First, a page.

India is expected to have 478 million air passengers in 2036 on the back of strong demand, global airlines' grouping IATA said on Tuesday.
The country is projected to see a staggering growth from 141 million passengers in 2016.
Releasing its 20-year passenger forecast, the International Air Transport Association (IATA) said globally a total of 7.8 billion passengers are expected to travel in 2036, with Asia-Pacific region leading the demand.
China is expected to fly the highest number of passengers at 1.5 billion, of which 921 million would be the new ones followed by the United States with 1.1 billion, including 401 million new passengers) in 2036, IATA said.
India would be the third fastest growing market, with an expected addition of 337 million new passengers, taking the total to 478 million, it added.
According to IATA, Indonesia with 355 million passengers, including 235 million new ones would be the fourth fastest growing aviation market in 2036. It would be followed by Turkey where the total is expected to be 196 million passengers, including 119 million new passengers.
Noting that the Asia-Pacific region would be the biggest driver of demand, the grouping said the region would be the source of more than half the new passengers over the next two decades.
"The point at which China will displace the US as the world's largest aviation market (defined as traffic to, from and within the country) has moved two years closer since last year's forecast.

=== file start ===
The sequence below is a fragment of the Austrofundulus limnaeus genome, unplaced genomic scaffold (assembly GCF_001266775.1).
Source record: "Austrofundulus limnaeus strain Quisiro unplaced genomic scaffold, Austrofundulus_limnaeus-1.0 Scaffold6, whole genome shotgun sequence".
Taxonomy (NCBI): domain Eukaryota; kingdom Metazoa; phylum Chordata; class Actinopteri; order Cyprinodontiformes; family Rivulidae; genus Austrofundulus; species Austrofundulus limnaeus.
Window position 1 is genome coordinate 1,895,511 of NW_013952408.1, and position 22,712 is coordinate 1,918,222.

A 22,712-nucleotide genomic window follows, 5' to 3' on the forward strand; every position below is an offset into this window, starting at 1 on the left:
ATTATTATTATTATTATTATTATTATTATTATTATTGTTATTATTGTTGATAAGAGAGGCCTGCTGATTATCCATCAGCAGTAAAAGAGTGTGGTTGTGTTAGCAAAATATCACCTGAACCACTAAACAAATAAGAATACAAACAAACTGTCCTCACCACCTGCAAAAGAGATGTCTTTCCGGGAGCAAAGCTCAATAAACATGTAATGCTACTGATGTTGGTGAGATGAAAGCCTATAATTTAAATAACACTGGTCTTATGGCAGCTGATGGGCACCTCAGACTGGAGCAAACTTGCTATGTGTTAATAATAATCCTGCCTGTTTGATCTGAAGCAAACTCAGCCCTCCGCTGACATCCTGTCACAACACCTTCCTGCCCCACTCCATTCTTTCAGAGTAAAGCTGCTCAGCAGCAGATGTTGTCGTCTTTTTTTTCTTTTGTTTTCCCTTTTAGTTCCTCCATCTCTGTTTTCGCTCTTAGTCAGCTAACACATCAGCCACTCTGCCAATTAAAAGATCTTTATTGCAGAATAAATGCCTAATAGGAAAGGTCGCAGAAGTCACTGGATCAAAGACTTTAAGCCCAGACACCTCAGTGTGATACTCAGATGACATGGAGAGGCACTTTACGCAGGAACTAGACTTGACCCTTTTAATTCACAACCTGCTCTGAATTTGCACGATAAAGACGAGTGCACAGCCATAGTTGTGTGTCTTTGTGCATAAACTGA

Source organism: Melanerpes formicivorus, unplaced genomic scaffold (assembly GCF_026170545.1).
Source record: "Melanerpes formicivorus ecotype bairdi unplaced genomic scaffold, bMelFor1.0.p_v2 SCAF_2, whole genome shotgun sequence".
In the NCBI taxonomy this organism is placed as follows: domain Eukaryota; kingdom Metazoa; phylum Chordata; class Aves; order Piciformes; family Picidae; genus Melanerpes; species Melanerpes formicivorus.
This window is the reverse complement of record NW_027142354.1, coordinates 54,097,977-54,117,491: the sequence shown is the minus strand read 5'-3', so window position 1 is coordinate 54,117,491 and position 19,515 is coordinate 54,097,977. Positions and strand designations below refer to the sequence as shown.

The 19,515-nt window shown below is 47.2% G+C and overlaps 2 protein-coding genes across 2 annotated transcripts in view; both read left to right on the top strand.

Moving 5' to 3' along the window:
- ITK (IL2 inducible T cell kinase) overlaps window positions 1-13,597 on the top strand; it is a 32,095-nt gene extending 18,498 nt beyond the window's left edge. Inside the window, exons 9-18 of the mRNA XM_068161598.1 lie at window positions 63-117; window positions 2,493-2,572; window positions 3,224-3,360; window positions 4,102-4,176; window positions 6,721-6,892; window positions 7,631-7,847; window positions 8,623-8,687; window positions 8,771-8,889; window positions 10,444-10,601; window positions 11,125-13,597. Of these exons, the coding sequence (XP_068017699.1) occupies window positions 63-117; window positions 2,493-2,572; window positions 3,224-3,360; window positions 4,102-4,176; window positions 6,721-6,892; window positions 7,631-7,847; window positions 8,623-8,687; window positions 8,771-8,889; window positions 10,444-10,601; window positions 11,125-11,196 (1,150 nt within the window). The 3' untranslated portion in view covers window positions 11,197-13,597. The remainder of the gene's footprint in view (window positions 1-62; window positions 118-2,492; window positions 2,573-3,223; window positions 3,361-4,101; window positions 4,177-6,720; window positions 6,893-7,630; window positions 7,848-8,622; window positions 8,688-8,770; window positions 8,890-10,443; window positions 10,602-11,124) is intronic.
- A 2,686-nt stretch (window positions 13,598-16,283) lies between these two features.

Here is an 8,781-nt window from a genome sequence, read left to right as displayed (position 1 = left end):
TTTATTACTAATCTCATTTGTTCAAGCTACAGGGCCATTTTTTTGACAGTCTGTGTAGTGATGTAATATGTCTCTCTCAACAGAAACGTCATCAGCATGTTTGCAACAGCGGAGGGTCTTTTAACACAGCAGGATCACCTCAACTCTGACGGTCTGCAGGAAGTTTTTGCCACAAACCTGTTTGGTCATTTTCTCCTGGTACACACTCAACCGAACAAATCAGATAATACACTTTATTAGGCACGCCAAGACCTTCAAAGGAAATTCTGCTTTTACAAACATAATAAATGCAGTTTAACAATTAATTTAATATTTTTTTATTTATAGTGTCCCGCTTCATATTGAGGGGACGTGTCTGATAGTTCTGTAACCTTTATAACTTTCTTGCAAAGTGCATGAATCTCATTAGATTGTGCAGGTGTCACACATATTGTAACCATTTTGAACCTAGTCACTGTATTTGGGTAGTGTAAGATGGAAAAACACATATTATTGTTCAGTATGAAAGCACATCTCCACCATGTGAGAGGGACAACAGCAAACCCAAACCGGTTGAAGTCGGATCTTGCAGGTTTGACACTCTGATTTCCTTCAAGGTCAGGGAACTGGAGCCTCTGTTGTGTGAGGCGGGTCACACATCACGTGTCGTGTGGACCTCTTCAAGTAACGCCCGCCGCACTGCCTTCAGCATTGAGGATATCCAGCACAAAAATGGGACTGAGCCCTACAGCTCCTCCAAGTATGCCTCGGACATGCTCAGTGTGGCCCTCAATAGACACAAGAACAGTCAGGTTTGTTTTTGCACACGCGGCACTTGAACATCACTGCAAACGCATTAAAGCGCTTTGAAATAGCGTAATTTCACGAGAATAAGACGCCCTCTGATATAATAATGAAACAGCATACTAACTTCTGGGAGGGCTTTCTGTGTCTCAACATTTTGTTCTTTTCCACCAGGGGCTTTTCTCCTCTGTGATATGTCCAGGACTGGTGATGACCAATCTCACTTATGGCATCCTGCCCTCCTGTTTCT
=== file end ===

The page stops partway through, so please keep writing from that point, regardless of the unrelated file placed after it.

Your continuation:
"We now anticipate this will occur around 2022, through a combination of slightly faster Chinese growth and slightly reduced growth in the US. The UK will fall to fifth place, surpassed by India in 2025, and Indonesia in 2030," it said.
Further, the grouping said that routes to, from and within Asia-Pacific would see an extra 2.1 billion annual passengers by 2036, for an overall market size of 3.5 billion.
"Its annual average growth rate of 4.6 per cent will be the third-highest, behind Africa and the Middle East," IATA said.
IATA's Director General and CEO Alexandre de Juniac said all indicators lead to growing demand for global connectivity.
"The world needs to prepare for a doubling of passengers in the next 20 years. It is also a huge challenge for governments and industry to ensure we can successfully meet this essential demand," he added.